7 Things You Need to Know About Kulintang Music
This is an edited version of an article originally published on INQUIRER.net
My Kulintang journey began in 2012, during which I heard more kulintang music over a short period of time than I'd heard during 26 years of living in Manila. Around the same time, I met several souls that are deeply into the music. Growing up in the Philippines, there were different perceptions of kulintang music that made it difficult to access, let alone hear and play it, unless you really look. I was fortunate to have a little exposure to it during high school, as we had to learn bits and pieces of our cultural arts, but outside of that it was all pop and mainstream music by international artists on the airwaves.
Hearing it a lot seemed like a voice talking to me. When practitioners say “talking gongs,” they’re not kidding. The gongs really talk to you. What seemed to be voices of our ancestors have drawn me closer and closer to its melodies; hence, my drive to continuously learn more about it. Sixteen kulintang pieces later, I’m in - and I realize there are a few things people need to remember about Kulintang music.
1. Kulintang Music is Filipino
It isn’t Muslim. It isn’t Islamic music. It’s Filipino. Pre-colonial Pilipino, for that matter. While similar instruments can be found in different Southeast Asian countries, the melodies of kulintang are based off of traditional chanting, vocal music and boat-lute music that were eventually translated to the Kulintang ensemble. This used to be how our ancestors communicated with each other. They are actual voices, and each of the patterns in a piece are conjugations of each other, as if speaking a language.
2. Kulintang Music doesn’t come from just one cultural group
We know that there are over 7000 islands in the Philippines. Yup, that’s how diverse the country is. In the Southern Philippines alone, where kulintang is mostly heard, has several Kulintang-playing ethnic tribes including Maguindanao, Maranao, Tausug, Sama, T’boli, the Blaan, Manobo, and Bagobo, among others. Think of it as rock and roll, where each band is composed of different instrumentalists. Some three-piece bands choose not to have lead guitars, while others choose to have 13 band members playing all kinds of different instruments. A kulintang ensemble can either have three agongs or two; some include the gandingan while some don’t. Some pieces are rhythmic, while most are very melodic.
3. Kulintang music is not part of any religious practice
Just because you hear gong chimes through kulintang, that doesn’t mean it’s Islamic. While it’s been heard pre-Spanish occupation, it has nothing to do with Islam. Its association with Islam have become a tactic for the Spanish conquistadors to create a divide as they found it hard to infiltrate the Mindanao region. Calling Kulintang Islamic music is like calling Spanish guitar Philippine music. Know your own culture!
4. Kulintang Music is a legacy of our ancestors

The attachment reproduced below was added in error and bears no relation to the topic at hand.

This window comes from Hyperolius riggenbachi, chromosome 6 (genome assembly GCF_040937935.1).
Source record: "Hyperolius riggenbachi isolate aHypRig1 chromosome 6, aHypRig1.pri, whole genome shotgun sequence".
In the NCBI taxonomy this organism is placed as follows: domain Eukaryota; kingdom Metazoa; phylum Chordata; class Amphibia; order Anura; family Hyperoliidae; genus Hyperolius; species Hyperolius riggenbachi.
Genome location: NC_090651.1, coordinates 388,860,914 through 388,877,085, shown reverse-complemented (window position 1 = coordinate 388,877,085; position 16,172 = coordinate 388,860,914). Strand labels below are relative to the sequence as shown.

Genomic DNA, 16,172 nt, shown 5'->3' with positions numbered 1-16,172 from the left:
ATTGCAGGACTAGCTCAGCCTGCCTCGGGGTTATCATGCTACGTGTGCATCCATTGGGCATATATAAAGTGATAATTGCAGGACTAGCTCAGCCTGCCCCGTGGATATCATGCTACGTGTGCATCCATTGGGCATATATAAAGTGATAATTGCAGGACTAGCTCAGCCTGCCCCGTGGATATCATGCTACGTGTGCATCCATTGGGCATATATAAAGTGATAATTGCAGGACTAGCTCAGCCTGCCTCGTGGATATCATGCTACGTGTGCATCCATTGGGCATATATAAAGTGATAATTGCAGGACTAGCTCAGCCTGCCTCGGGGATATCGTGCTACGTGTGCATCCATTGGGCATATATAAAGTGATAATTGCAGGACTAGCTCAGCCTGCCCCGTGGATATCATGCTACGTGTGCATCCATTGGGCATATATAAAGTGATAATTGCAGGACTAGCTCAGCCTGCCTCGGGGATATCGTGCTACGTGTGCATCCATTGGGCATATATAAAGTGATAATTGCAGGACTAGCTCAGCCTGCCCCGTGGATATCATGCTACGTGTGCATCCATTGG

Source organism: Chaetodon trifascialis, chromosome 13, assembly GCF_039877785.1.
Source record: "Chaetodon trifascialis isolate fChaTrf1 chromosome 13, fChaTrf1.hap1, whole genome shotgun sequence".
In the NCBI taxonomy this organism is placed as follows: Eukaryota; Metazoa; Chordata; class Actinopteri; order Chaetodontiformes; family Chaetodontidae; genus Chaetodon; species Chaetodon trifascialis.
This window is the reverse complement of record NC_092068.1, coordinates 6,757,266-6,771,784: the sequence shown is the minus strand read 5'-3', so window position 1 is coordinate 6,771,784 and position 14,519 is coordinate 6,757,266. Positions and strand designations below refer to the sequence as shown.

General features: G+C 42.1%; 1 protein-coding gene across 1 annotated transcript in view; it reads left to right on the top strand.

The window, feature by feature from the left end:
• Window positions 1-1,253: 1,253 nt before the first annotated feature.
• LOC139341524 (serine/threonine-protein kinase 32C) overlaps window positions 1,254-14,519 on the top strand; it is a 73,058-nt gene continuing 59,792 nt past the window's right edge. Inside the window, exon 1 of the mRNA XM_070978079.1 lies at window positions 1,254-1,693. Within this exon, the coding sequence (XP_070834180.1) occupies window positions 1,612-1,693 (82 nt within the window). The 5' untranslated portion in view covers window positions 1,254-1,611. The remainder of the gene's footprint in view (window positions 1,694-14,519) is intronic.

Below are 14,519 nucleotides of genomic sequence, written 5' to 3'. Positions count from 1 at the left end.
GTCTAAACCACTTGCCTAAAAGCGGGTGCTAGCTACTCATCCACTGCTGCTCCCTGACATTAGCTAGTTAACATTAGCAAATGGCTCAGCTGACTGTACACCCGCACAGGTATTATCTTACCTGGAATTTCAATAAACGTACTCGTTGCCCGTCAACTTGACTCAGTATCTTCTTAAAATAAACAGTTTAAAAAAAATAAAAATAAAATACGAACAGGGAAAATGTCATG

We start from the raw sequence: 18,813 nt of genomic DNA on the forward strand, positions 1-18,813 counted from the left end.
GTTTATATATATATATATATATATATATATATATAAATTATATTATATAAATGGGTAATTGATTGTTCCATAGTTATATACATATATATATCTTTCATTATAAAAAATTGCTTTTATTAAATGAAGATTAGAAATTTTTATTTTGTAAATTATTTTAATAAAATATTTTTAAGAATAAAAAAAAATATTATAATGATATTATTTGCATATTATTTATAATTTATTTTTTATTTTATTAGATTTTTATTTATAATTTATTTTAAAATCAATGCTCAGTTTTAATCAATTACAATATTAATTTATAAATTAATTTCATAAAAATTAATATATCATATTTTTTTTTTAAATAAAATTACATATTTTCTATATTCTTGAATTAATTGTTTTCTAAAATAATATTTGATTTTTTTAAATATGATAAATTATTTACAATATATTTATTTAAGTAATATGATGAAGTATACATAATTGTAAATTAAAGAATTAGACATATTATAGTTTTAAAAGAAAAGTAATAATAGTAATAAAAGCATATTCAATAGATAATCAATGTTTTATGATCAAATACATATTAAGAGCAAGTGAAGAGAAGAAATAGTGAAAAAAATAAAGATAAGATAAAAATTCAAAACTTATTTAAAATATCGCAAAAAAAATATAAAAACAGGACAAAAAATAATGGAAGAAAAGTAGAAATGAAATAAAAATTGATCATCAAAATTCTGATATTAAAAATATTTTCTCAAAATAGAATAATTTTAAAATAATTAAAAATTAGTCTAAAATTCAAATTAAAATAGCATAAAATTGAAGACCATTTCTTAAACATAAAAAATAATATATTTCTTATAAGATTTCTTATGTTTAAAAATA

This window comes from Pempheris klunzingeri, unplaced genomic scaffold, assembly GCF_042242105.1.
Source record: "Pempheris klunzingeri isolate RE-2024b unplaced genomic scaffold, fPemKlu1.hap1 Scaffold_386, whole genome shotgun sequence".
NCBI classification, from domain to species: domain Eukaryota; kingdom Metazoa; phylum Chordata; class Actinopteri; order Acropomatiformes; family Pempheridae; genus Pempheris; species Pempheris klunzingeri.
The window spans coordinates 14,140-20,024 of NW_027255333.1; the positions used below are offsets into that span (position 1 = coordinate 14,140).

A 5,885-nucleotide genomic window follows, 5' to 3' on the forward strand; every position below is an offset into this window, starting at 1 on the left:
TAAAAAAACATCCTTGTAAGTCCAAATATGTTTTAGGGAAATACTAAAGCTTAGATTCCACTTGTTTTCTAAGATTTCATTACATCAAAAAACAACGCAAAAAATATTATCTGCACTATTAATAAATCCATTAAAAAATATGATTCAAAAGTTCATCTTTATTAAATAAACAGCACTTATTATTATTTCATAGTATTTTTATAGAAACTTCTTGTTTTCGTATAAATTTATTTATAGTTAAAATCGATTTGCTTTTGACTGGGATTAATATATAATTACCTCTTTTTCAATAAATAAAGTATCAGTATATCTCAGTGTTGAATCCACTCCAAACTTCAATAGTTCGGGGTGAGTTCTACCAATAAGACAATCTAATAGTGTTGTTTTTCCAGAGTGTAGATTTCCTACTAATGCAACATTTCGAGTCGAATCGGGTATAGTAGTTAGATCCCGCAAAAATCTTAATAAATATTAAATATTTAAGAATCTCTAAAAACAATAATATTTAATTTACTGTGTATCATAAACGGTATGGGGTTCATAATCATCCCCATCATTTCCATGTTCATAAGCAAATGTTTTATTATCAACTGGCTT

Every beat, pattern, rhythm are based off of chants about the earth, the environment for healing, celebration, processions etc. This was a way of communication. A way to relate to nature and a way of life. Each piece tells a story.
5. All Gong music isn’t Kulintang
Hitting gongs does not equate to kulintang music. Kulintang is an instrument and the type of music it produces comes from many years of interpreting nature and our peoples’ environment. It’s storytelling. It is healing. It is celebrating. The melodic sounds of it tells stories of tribal peoples based on their experiences. Each pattern interpret voices chanting over the years.
6. Kulintang is a Lifestyle
It’s not just intended for theater nor for stage presentations. It could be something you do to heal yourself or others, play to entertain and celebrate. Just like our ancestors, you can use it in any form as long as you are able to communicate your work and how it relates to the origins of the kulintang culture. Immersing in kulintang music is immersing into a whole plethora of pre-colonial culture, including dances and ancient stories.
7. Kulintang is a women’s instrument
Traditionally, kulintang ensembles are composed of mostly women by many groups - among them Maguindanao, Maranao, Tausug, Sukul, Badjao, and many others. The graceful, slow and relaxed movements of playing the kulintang was associated with the splendor of females. In North America, kulintang is mostly seen being played by men and is not strictly a woman’s instrument anymore, especially contemporary kulintang players. If you are a woman and you are reading this, maybe it’s time to grab a pair of beaters and start learning.
While these are basic insights into the music, there is still a lot to learn. Even practitioners who have been immersed in kulintang music for many many years are still discovering new things and continuously learning. We have a deep, rich and colorful history - mostly untapped and never learned in school. Immersing yourself with kulintang comes with a bigger responsibility - more than we know and more than we think we know.
Lydia “Lady” Neff is a performing artist born and raised in the Philippines, now based in the San Francisco Bay Area. She studied at Coastal Dance and Music Academy and has performed with Dancing Earth, Kularts and Jay Loyola Dance Collaborations, Alleluia Panis Dance, and toured internationally with Parangal Dance Company. As a kulintang practitioner, she has performed with San Francisco Kulintang Project and Kulintronica and produced Gongster's Paradise, the largest kulintang festival in the west. She's also co-founder of House of Gongs, which offers Kulintang, Tagalog and Eskrima classes. As a writer, Lydia’s goal is to open up dialogue within the diaspora about arts and culture and what it means for us living from a distance to the motherland.